During my May 2015 trip to Mexico’s Veracruz state, I was hoping to visit the ruins at El Tajín. The only problem was that the ruins weren’t terribly close to anything else I wanted to see — so it would likely be a long day trip, over four hours each way. I decided to forego my last full day in Xalapa, where it had been raining almost continuously, and go for it.
The night before, I bought a bus ticket for 5:15 am from Xalapa to Papantla. The cost was $276 pesos, and it would take about four and a half hours to arrive. Ugh. After a little trouble getting out of the hotel so early (the night “staff” was asleep and had the door locked), I made it to the station and caught my bus. I tried to sleep, as I knew it was going to be a long day. I’m not great at sleeping on buses, but I did catch a few cat naps during the ride.
Eventually we pulled into Papantla. I walked out of the bus station and grabbed the first cab I saw, at a cost of 50 pesos. It’s not too terribly far, no more than 10-15 minutes outside of town. The cab driver dropped me off near the entrance, in an area full of vendors who are trying to make a living selling t-shirts and other tourist goods to those who visit the ruins.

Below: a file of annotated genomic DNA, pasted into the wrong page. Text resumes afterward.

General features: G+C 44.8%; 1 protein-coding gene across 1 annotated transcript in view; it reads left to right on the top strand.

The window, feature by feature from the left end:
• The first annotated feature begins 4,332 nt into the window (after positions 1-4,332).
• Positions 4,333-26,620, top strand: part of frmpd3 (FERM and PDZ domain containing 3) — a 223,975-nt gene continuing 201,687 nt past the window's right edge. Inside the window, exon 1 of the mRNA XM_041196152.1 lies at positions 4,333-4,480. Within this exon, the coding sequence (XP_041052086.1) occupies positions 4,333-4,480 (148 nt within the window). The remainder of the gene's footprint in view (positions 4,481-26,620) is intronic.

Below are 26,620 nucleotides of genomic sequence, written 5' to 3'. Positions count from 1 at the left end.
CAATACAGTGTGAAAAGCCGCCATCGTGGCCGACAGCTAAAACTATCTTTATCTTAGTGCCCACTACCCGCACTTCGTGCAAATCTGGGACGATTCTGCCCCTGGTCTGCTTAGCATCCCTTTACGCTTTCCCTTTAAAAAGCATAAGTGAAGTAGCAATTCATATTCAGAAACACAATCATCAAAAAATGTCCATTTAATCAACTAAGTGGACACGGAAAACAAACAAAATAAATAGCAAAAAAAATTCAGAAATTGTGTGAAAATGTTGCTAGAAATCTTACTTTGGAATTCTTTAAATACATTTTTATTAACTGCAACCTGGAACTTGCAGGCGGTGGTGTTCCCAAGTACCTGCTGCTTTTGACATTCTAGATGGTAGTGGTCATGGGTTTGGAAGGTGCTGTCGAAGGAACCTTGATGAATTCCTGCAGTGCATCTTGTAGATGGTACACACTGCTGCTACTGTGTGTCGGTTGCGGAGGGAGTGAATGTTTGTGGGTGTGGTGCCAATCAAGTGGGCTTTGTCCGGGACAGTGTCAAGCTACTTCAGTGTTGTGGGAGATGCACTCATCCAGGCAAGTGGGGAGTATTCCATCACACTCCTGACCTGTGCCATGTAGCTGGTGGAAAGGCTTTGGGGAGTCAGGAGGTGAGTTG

It was still pretty early, and it was a bit overcast. I was one of the first people into the park that day. Walking in, you first see some large grass-covered ruins.
The level of re-construction seems to vary greatly. The city was at its height from 600-1200 AD, and was “discovered” in 1785 when a government official happened across the Pyramid of the Niches:
The Pyramid has seven stories, and is made of cut flagstone.
There are apparently 365 of the niches (I didn’t count them), one for each day of the year.
The other structures were similarly interesting. This one carried some of the similar design motifs, but in a very different shape. It is known as Building 5:
Many of the structures were clustered quite closely together. The site is not large, and you won’t spend all day walking it.
Like every other ruin I’ve seen in Mexico, there was also a ball court:
Climbing a hill toward the back of the park gave you a higher-up view of things:
Of course, everyone wants their picture with the ruins in the background:
When I was done, I walked out and did a little shopping. I ended up buying a t-shirt and a magnet. I shared a cab with a couple locals back to town for 30 pesos, and walked around the main square in Papantla. They have a nice church there, and the Voladores perform regularly. The Danza de Voladores (Dance of the Flyers) is an ancient ritual where five men climb a 30-meter pole. Four of the five participants then launch themselves upside down off the pole, tied only with a single rope around their ankle. The fifth remains on top of the pole, dancing and playing a flute and drum. The four flyers slowly wind their way down to the ground. You can see the Voladores on top of their pole here:
Here they are spinning down toward the ground:
When I was ready, I headed back to the bus station, which was a short walk from the central square. I had already bought my return ticket, and after another four-hour bus ride, was back in Xalapa for the night. It turned out to be a very long day, but I feel like it was worth it. El Tajín is quite spectacular, and different from other ruins I’ve seen in Mexico.